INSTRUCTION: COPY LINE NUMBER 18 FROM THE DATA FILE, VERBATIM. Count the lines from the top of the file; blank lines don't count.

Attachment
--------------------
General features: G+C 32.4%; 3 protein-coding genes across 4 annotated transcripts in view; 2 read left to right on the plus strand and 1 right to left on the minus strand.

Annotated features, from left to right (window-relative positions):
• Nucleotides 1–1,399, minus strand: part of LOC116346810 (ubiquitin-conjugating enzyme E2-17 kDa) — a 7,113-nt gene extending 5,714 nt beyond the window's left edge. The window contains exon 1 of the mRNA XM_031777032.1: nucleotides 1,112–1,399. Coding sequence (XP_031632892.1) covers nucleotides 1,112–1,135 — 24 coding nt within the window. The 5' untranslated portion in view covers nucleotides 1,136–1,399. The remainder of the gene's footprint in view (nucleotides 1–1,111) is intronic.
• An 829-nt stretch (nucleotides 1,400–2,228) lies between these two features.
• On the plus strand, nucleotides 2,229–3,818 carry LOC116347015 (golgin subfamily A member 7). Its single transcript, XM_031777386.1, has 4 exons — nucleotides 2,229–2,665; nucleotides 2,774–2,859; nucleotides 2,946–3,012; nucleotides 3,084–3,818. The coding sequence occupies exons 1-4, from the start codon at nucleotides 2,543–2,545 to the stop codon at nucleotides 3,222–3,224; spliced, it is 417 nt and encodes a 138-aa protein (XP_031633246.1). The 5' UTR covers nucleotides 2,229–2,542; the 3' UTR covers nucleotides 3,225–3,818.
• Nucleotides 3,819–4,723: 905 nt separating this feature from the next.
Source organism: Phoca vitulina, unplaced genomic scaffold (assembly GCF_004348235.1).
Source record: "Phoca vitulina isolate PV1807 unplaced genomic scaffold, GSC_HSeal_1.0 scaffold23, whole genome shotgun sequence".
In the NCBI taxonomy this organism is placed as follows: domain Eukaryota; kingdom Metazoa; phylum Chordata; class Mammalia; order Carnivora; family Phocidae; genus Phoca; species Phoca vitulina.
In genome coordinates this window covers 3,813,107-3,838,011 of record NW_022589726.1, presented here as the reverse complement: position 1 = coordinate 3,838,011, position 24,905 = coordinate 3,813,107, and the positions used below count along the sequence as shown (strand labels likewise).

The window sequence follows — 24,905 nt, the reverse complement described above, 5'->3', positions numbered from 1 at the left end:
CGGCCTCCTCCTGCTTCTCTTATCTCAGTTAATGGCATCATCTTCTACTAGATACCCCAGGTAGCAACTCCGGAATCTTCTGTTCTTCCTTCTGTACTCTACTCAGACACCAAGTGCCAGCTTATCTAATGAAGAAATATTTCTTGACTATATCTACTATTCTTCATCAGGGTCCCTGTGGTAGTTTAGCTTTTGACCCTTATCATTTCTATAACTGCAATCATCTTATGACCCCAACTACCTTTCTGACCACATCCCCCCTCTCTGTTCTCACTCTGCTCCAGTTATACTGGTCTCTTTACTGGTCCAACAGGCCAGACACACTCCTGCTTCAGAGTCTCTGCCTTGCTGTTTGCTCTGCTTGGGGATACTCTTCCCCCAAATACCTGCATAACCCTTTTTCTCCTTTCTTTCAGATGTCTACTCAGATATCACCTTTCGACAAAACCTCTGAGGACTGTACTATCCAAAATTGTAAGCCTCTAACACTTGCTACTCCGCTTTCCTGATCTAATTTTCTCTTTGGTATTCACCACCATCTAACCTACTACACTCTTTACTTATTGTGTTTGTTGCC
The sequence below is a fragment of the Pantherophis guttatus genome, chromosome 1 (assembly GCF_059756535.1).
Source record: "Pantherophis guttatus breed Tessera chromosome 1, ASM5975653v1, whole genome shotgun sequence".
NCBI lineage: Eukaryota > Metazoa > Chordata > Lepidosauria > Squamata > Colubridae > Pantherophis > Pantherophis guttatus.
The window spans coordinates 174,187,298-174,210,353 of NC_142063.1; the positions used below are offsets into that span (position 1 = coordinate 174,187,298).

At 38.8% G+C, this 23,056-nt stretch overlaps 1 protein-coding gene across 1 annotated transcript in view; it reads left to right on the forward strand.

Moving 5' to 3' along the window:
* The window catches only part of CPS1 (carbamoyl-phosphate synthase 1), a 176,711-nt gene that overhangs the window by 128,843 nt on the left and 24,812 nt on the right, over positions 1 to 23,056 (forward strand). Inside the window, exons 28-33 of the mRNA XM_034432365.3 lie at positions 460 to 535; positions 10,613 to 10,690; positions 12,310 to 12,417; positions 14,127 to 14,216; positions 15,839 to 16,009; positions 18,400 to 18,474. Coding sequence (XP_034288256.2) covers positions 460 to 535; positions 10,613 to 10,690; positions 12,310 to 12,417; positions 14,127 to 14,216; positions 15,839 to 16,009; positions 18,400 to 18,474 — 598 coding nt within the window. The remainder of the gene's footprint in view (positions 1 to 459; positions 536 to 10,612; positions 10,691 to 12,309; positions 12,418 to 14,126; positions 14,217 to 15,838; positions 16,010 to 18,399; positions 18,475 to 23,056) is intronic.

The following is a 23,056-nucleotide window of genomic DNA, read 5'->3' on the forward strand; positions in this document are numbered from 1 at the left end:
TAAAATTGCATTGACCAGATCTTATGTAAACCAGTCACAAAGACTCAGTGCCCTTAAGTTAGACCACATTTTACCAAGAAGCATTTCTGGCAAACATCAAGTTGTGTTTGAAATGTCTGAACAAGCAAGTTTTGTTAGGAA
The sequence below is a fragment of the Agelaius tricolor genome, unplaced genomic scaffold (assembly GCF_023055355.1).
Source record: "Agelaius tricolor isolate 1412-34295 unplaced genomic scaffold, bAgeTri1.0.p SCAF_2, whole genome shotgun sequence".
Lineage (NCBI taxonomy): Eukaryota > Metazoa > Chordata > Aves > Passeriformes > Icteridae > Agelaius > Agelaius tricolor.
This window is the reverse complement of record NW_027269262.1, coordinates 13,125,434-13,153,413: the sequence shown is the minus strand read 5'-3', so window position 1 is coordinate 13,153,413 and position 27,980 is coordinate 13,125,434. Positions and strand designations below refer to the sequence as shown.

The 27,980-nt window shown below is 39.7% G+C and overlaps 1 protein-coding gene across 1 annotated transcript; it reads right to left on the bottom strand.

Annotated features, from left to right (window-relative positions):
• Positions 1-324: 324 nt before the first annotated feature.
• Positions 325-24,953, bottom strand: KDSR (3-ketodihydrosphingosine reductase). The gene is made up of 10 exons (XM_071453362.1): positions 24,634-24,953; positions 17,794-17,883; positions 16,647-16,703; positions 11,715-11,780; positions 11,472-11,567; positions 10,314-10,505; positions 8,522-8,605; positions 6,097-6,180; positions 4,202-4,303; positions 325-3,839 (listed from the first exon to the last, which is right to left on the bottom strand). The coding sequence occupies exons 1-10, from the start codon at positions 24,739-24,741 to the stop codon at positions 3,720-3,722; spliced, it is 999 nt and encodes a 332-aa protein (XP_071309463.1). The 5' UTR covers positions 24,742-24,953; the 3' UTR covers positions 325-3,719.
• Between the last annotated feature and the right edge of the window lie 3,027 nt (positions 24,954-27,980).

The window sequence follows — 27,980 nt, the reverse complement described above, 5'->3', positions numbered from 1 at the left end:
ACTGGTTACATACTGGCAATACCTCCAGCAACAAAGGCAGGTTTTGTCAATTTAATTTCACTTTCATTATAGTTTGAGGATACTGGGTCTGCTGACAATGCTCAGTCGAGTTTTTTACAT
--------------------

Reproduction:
Moving 5' to 3' along the window: